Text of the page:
SAN MATEO (03/06/2000) - There are people who find their way to a physical location by means of a map and there are people who prefer to rely on hunches to get them to the right place. Finding the right road to go down with your e-business strategy is much the same. You might have a pretty good hunch about the direction your company should take; however, a detailed map will help you hone in on the best route.
In the recent past, the majority of e-business emphasis has been around the business-to-consumer space. This year, I believe you'll see a marked increase in the number of products and services in the business-to-business arena.
Business-to-business strategies add complexity since they directly affect core business processes.
Chalk it up to my Midwest upbringing, but I think companies that want to jump on the business-to-business bandwagon need to take a common-sense look at existing and evolving business processes before taking the e-business leap.
With a well-crafted business analysis in hand, the direction of your e-business strategy as it pertains to customers, partners, and other companies will come into clear focus.
You might start by mapping out existing business processes in a graphical manner. You can use process modeling tools, such as Popkin Software's System Architect, or you might create a custom map using any graphical tool you feel comfortable with. Depict those processes that are already Web-infused. How are these existing Web-related business processes affecting the bottom line?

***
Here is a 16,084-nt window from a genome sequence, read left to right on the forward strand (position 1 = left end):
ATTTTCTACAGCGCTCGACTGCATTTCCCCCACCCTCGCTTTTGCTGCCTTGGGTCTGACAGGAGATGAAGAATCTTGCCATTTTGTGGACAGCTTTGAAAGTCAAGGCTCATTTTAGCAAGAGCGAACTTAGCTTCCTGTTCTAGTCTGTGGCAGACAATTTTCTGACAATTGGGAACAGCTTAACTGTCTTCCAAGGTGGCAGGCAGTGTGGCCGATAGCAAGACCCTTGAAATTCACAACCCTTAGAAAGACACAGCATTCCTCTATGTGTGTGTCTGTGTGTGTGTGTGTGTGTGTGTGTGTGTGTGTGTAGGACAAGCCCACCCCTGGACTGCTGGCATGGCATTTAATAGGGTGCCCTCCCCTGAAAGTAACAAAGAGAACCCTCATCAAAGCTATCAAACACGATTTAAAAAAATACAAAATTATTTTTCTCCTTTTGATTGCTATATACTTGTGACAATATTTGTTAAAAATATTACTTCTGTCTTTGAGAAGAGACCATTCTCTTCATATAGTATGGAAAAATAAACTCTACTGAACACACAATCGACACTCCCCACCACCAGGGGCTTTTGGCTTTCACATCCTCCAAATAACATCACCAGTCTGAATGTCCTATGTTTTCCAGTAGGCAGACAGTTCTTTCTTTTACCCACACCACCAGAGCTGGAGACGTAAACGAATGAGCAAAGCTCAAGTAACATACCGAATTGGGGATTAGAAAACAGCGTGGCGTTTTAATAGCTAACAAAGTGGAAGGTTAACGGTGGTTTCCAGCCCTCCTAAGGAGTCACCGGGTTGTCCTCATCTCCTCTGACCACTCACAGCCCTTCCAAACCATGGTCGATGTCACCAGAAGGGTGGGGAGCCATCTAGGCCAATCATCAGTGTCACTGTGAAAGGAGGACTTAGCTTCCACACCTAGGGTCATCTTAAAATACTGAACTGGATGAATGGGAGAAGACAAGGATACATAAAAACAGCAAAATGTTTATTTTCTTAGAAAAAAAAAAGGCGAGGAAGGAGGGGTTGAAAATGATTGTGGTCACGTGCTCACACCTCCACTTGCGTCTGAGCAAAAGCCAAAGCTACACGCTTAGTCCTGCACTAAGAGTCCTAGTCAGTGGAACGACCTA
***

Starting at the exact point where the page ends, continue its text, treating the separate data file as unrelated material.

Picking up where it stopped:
As you go about mapping your processes, be sure to perform some competitive intelligence. How are your rivals using the Web? Do their activities threaten to affect your market share or reshape your industry? Your competitors may have already implemented business-to-business strategies for some or all of their business processes. Which of your business processes now need a Web infusion to help you remain competitive?
Next, think of your business processes with long-term value in mind. Prioritize the business processes you might Web-infuse by examining how transforming each process might affect profitability, increase growth, reduce time to market, enhance customer experiences, or improve the overall quality of your product and services.
So far, so good. Now think about your management team and your business and technical personnel. Do you have represented among them all the skills needed to run an e-business? If not, how will you obtain the needed skills, and which processes will you outsource?
Now, look at your business process map again. Are there certain processes that have been carried out in the same manner for some time? How will e-business change these processes? You might try to locate an existing e-business model within your industry that fits one or more of your business processes in order to update your corporate workflow.
By this time you should be able to identify the business processes that are worthy candidates for e-business conversion or addition. However, you will need to decide whether your e-business will work with existing business processes or if it will replace them.
Then there is the all-important bottom line. Are there weaknesses in your existing infrastructure, systems, and applications that will require investment to prevent an e-business failure? How will the movement of business processes to the Web save you money? How long will it take to achieve a return on your investment in e-business?
Completing a business process mapping and analysis exercise has some definite benefits. First, you will glean a clear understanding of the risks associated with e-business transformation. You can then develop a business strategy to manage the risk.
Next, you can prioritize business processes and phase in your e-business strategy over time. This will allow you to make the biggest gains up front while managing the costs.
Finally, the map and analysis will help you avoid overspending on e-business technology. It may not be necessary to invest in e-business for all of your business processes.
Have you mapped out your route to e-business, or are you relying on a hunch to reach your destination? Write to me at firstname.lastname@example.org.
Maggie Biggs is director of the InfoWorld Test Center.